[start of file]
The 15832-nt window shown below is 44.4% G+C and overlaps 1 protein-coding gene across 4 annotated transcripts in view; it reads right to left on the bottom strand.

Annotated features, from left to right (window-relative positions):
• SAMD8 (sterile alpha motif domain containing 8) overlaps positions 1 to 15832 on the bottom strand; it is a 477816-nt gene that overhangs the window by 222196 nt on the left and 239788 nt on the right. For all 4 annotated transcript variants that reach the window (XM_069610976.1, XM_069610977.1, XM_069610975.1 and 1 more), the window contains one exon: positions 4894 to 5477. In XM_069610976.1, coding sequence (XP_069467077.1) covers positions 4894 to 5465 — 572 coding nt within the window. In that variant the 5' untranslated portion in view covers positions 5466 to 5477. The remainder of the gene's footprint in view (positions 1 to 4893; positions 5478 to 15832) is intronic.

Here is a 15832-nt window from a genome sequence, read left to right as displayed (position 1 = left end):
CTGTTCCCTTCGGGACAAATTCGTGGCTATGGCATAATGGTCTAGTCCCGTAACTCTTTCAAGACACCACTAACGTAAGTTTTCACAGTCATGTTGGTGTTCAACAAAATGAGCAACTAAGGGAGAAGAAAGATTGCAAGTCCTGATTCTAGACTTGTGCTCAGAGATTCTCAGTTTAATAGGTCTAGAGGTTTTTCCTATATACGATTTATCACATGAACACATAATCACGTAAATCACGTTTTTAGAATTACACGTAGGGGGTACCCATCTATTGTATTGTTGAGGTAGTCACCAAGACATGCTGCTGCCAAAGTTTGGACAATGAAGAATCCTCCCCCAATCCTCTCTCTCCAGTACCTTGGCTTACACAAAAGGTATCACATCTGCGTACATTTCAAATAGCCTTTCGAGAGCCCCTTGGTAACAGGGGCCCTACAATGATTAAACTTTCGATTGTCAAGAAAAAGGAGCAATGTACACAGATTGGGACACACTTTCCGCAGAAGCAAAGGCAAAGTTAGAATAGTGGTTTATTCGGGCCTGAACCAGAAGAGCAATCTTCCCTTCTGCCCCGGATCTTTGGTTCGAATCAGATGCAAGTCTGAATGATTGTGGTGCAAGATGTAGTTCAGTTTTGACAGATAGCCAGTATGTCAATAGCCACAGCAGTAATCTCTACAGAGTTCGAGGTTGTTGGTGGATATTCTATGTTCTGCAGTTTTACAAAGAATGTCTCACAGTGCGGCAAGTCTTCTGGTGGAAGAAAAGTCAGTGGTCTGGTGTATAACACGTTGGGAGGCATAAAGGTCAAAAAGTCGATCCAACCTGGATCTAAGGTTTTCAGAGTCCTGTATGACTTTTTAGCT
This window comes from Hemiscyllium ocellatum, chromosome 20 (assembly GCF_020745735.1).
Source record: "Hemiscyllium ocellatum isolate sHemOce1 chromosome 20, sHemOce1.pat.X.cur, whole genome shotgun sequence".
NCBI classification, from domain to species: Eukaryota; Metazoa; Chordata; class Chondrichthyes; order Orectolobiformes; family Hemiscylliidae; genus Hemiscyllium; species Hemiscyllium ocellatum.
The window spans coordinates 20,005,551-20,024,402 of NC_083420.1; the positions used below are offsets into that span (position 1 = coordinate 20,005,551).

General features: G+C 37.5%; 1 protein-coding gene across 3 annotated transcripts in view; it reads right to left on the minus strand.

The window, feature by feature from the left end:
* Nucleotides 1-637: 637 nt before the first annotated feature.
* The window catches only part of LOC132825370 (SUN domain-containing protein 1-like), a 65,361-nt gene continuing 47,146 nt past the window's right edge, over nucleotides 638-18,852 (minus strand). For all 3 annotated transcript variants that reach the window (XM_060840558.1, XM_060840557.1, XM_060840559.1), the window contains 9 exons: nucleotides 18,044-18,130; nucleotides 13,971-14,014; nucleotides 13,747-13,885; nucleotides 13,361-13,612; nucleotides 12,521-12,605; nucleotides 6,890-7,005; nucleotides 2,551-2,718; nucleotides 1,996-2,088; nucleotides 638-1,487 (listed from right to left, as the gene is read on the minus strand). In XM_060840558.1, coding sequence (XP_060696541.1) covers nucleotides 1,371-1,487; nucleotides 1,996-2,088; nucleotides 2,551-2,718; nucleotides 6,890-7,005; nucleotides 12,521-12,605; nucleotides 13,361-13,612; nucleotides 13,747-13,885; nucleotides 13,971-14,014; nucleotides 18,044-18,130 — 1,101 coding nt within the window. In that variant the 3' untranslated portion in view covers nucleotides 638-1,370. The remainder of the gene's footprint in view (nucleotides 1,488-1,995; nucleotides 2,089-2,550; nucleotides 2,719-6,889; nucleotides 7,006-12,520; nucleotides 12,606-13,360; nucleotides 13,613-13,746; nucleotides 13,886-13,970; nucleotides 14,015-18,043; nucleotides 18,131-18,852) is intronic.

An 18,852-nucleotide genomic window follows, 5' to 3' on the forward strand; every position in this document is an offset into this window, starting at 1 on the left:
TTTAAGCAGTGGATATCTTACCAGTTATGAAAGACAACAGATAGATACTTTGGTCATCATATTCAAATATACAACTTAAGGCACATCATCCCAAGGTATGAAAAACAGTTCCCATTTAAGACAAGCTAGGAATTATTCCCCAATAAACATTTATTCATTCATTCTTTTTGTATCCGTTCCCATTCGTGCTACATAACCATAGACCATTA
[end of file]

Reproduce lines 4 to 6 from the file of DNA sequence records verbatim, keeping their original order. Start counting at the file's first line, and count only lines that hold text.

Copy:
Here is a 15832-nt window from a genome sequence, read left to right as displayed (position 1 = left end):
CTGTTCCCTTCGGGACAAATTCGTGGCTATGGCATAATGGTCTAGTCCCGTAACTCTTTCAAGACACCACTAACGTAAGTTTTCACAGTCATGTTGGTGTTCAACAAAATGAGCAACTAAGGGAGAAGAAAGATTGCAAGTCCTGATTCTAGACTTGTGCTCAGAGATTCTCAGTTTAATAGGTCTAGAGGTTTTTCCTATATACGATTTATCACATGAACACATAATCACGTAAATCACGTTTTTAGAATTACACGTAGGGGGTACCCATCTATTGTATTGTTGAGGTAGTCACCAAGACATGCTGCTGCCAAAGTTTGGACAATGAAGAATCCTCCCCCAATCCTCTCTCTCCAGTACCTTGGCTTACACAAAAGGTATCACATCTGCGTACATTTCAAATAGCCTTTCGAGAGCCCCTTGGTAACAGGGGCCCTACAATGATTAAACTTTCGATTGTCAAGAAAAAGGAGCAATGTACACAGATTGGGACACACTTTCCGCAGAAGCAAAGGCAAAGTTAGAATAGTGGTTTATTCGGGCCTGAACCAGAAGAGCAATCTTCCCTTCTGCCCCGGATCTTTGGTTCGAATCAGATGCAAGTCTGAATGATTGTGGTGCAAGATGTAGTTCAGTTTTGACAGATAGCCAGTATGTCAATAGCCACAGCAGTAATCTCTACAGAGTTCGAGGTTGTTGGTGGATATTCTATGTTCTGCAGTTTTACAAAGAATGTCTCACAGTGCGGCAAGTCTTCTGGTGGAAGAAAAGTCAGTGGTCTGGTGTATAACACGTTGGGAGGCATAAAGGTCAAAAAGTCGATCCAACCTGGATCTAAGGTTTTCAGAGTCCTGTATGACTTTTTAGCT
This window comes from Hemiscyllium ocellatum, chromosome 20 (assembly GCF_020745735.1).